Projects designed by the faculty and staff of the Fay Jones School of Architecture and Design recently were recognized in awards programs sponsored by Architecture Podium and the Florida/Caribbean chapter of the American Institute of Architects.

The Creative Corridor: A Main Street Revitalization for Little Rock won an AIA Florida/Caribbean Honor Award and received honorable mention in the Urban Design (Concept) category of the International Awards 2015, sponsored by Architecture Podium. Architecture Podium aims to acknowledge the most creative and innovative projects in the field of architecture and create an interactive educational platform of the highest standards, according to its website.

The Creative Corridor, a collaboration between the University of Arkansas Community Design Center and Marlon Blackwell Architects, retrofits a four-block segment of downtown Main Street into a visual and performing arts district. The goal is to structure an identity for the Creative Corridor rooted in a mixed-use work-live environment while remaining sensitive to the street's historical context. Planning and design for the Creative Corridor was funded by a 2011 Our Town grant from the National Endowment for the Arts, and construction on streetscape improvements began last fall.

The completion of that first construction phase will be unveiled with a grand opening event at 3 p.m. Monday, Sept. 14, at the Arkansas Repertory Theatre, 601 Main St., in Little Rock.

"Implementation of the first phase for the Creative Corridor initiates one of the largest green infrastructure investments nationally in a downtown public right-of-way, thanks to funding from the U.S. Environmental Protection Agency and the Arkansas Natural Resources Commission," said Steve Luoni, director of the Community Design Center, an outreach program of the Fay Jones School. "This public sector investment triangulating ecological, social and economic interests has also attracted $80 million in private investments, with more on the way. The momentum is inspiring, as the ongoing revitalization of Main Street has become an important reference for other cities statewide seeking to reclaim the incredible sense of place that lay dormant in many of their downtowns."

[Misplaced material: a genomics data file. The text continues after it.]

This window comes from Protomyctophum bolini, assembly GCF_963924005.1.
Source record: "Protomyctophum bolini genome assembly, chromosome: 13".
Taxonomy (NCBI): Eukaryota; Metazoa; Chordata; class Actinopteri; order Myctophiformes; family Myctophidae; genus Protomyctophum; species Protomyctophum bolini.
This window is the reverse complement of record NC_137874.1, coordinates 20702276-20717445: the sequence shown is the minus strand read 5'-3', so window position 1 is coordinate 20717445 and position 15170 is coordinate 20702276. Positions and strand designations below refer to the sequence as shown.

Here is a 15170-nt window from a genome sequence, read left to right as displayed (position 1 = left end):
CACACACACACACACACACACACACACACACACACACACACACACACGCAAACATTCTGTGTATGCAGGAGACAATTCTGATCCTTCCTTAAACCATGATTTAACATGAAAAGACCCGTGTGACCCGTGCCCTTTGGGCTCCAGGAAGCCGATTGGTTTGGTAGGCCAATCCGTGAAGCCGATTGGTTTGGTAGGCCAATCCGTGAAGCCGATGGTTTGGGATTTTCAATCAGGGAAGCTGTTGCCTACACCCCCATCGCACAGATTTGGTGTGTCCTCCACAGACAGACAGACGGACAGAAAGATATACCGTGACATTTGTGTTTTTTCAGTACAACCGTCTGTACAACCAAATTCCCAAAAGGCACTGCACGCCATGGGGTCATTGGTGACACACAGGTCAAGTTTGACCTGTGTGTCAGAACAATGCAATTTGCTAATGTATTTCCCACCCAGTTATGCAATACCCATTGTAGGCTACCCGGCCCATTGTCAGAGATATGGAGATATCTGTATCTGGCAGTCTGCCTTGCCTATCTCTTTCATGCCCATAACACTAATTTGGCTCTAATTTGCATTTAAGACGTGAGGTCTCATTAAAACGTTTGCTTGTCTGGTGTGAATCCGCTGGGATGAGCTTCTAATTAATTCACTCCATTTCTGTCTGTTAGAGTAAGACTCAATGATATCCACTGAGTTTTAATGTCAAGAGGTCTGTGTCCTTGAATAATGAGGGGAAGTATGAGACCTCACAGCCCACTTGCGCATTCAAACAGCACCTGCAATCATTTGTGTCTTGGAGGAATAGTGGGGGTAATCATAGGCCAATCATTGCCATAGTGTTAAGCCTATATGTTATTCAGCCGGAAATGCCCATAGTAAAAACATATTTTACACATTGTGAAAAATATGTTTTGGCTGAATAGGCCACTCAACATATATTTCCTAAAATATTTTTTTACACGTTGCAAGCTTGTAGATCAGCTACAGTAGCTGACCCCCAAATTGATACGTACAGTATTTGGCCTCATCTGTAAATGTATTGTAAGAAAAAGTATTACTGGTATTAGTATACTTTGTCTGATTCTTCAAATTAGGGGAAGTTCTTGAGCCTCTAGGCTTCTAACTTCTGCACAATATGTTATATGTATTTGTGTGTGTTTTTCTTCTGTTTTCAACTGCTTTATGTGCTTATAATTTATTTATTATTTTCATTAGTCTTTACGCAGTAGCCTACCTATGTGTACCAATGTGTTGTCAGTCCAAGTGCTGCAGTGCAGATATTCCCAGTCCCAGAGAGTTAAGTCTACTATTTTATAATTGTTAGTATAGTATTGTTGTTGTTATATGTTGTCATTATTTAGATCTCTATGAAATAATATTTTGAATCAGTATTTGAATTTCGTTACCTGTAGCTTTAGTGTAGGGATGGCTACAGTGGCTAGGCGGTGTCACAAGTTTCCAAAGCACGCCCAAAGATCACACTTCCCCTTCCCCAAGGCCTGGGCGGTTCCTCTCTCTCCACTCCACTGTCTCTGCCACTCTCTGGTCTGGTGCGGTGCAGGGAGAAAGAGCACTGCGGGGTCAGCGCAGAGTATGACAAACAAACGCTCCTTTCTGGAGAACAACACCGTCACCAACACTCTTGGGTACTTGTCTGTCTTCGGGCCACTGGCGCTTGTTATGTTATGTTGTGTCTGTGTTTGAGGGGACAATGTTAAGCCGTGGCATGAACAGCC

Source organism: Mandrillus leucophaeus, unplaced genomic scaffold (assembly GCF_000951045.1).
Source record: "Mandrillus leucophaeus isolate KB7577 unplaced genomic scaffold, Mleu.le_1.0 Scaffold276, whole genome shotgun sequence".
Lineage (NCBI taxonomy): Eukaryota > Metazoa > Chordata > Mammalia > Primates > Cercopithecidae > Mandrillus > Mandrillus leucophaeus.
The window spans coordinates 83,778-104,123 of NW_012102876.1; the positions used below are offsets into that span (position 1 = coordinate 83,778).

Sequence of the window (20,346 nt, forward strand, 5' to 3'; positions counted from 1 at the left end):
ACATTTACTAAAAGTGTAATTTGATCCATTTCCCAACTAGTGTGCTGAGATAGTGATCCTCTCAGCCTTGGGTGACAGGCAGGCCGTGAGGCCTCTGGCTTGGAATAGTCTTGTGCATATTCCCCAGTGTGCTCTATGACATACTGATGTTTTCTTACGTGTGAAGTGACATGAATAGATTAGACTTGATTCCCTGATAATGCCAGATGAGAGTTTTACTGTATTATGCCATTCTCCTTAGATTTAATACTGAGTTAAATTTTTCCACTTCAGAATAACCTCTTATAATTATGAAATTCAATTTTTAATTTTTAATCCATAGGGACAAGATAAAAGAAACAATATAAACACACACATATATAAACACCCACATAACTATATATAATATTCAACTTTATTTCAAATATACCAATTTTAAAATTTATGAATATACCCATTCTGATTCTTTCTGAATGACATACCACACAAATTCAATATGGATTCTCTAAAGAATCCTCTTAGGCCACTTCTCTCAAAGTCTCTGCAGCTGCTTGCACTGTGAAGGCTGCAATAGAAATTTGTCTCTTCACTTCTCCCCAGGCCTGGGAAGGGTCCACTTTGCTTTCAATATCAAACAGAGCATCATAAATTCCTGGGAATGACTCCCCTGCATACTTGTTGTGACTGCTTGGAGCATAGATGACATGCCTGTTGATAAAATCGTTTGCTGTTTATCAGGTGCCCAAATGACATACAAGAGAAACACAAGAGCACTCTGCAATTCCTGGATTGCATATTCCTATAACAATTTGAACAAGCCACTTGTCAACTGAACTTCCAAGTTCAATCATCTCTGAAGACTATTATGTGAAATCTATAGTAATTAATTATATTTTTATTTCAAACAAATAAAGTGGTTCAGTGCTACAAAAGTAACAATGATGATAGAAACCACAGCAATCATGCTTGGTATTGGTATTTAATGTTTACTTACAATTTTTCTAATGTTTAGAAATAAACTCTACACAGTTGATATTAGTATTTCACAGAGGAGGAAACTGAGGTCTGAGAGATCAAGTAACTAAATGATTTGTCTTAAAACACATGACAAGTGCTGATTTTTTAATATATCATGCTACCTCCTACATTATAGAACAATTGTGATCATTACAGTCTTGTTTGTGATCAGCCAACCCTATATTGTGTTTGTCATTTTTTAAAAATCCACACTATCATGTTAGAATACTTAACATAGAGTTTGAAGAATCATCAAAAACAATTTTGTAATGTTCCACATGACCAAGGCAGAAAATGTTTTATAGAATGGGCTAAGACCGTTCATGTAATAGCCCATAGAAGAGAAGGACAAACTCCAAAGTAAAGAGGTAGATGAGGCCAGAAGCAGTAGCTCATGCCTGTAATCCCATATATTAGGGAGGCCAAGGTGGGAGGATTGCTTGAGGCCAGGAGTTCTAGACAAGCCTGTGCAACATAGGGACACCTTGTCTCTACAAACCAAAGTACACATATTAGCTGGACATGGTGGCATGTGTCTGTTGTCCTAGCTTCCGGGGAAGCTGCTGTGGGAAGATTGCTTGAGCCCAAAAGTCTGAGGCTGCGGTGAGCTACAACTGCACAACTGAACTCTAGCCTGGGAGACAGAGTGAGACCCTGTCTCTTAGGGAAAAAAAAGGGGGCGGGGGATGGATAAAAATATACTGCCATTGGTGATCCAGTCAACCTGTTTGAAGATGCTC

Luoni also will make a keynote presentation on the Creative Corridor, "Making New Places From Old Spaces: An Award Winning Urban Regeneration Project," later this month at the Seventh International Conference on World Class Sustainable Cities, in Kuala Lumpur, Malaysia.

Luoni is a Distinguished Professor of architecture and the Steven L. Anderson Chair in Architecture and Urban Studies in the Fay Jones School. Marlon Blackwell, whose firm is based in Fayetteville, also is a Distinguished Professor and the E. Fay Jones Chair in Architecture in the school.

A second project led by the UA Community Design Center, the Trailhead Complex at the Maumelle Nature Center, also won an AIA Florida/Caribbean Honor Award. The Trailhead Complex project is part of Central Arkansas Water's reforestation initiative as a water supply protection measure within the Lake Maumelle watershed, outside of Little Rock. The environmental education center is conceived as an exhibit landscape that curates visitors' passage through unique ecological facilities, landscapes and architectural structures. The Community Design Center completed the project in association with Geosyntec Consultants and the Watershed Conservation Resource Center.

AuthorLinda Komlos